Leander council moves forward with marketing campaign for nameless TOD

Leander City Council on March 6 voted to move forward with plans for marketing its nameless transit-oriented development, or TOD, district after hearing from M. Arthur Gensler Jr. & Associates Inc., an architecture, design, planning and consulting firm.

Leander City Council hired Gensler in December to market the vacant 2,300-acre TOD district surrounding the Capital Metro train station. The firm held workshops with stakeholders, developers and residents in January and February to understand the best use for the land, where City Council and staff have envisioned a unique, mixed-use retail and residential destination.

Alan Colyer, director of planning and urban design for Gensler, said feedback from developers indicates a name for the TOD is not necessarily needed to market the area.

"It was important for us to hear from developers from around the region," Colyer said. "As we go forward to market this opportunity [near the] Leander Station, we have to know what that audience sees as being the opportunities and the strengths."

Colyer said City Council could choose for Gensler to move forward and brand the TOD with a name or allow an initial or anchor developer to have a stake in the naming rights. Council members unanimously voted to direct Gensler to continue working on a marketing and branding campaign, including a website.

"[Leander] is the only city outside of Austin that has its own rail station," Colyer said to council members. "We would have [that] as a part of our collateral. There will be taglines that we hope to capture the spirit of what it is you want [the TOD] to be. And then let the developer, the one who goes in and starts something, have a say in the name."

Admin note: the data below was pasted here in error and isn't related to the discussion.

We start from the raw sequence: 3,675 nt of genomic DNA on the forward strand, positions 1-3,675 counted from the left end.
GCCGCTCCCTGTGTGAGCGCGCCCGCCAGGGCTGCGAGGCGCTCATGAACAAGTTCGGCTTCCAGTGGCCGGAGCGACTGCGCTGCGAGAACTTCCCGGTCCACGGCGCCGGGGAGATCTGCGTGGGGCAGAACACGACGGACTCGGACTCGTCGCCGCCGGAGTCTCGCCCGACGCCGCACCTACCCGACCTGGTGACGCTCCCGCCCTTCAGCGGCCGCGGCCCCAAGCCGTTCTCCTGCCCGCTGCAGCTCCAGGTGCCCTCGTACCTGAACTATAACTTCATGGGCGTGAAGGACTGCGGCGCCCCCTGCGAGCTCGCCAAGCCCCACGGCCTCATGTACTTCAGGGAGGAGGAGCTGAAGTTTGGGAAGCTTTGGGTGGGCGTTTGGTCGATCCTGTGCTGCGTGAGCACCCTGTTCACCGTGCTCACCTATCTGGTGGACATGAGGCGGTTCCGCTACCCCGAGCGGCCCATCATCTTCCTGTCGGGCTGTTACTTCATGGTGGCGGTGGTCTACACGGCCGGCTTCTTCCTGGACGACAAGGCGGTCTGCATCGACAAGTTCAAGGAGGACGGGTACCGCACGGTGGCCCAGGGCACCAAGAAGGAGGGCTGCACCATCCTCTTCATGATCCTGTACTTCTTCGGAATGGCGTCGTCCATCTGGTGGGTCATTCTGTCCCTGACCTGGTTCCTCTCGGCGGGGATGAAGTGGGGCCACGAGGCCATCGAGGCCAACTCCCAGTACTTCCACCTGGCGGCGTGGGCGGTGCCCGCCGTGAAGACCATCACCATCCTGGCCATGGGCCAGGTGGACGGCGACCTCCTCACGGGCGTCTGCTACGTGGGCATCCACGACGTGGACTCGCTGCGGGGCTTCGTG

In meeting with eight developers, Colyer said he and city staff learned that many have questions about Austin Community College's vision for its 100 acres within the TOD district. The ACC board of trustees has not determined whether a bond election will be held in November or if a Leander campus would be included in a bond package.

Some developers also asked what incentives were available from the city through the existing tax increment reinvestment zone, or TIRZ, which overlays the current TOD district. Within the TIRZ, 50 percent of the taxes collected by both the city of Leander and Williamson County on new property value goes into a tax increment fund. That money can be allocated to fund reimbursements for infrastructure and major projects identified by the city within the zone, Leander city staff said.

A previous attempt by a different consultant to name the TOD district Leander Legacy in August 2012 propelled City Council to include funding for a marketing firm in the fiscal year 2014 budget.

Gensler is designing the branding to target specific developers, not the eventual residents and tenants, Colyer said. Gensler's timeline for completion of the project and final presentation to City Council is early May.

By Emilie Lutostanski
Emilie reported on education, business, city and county news starting in 2009. After a stint as a radio reporter and writing for the Temple Daily Telegram, she joined Community Impact Newspaper as a reporter in 2011. In 2013 she was promoted to editor of the Cedar Park | Leander edition, covering transportation, development, city and education news. In February 2015 she advanced her passion for online media and was promoted to manage digital content, metrics analytics, and quality assurance as well as branding and social networks in various inaugural roles at the company, including community manager and digital managing editor. Most recently in 2017, Emilie expanded her responsibilities to include sales support as Community Impact's first digital product manager. She oversees digital product development, enhancement, and monetization strategies; online content innovation, processes and efficiencies; and company-wide training for Community Impact's digital offerings.


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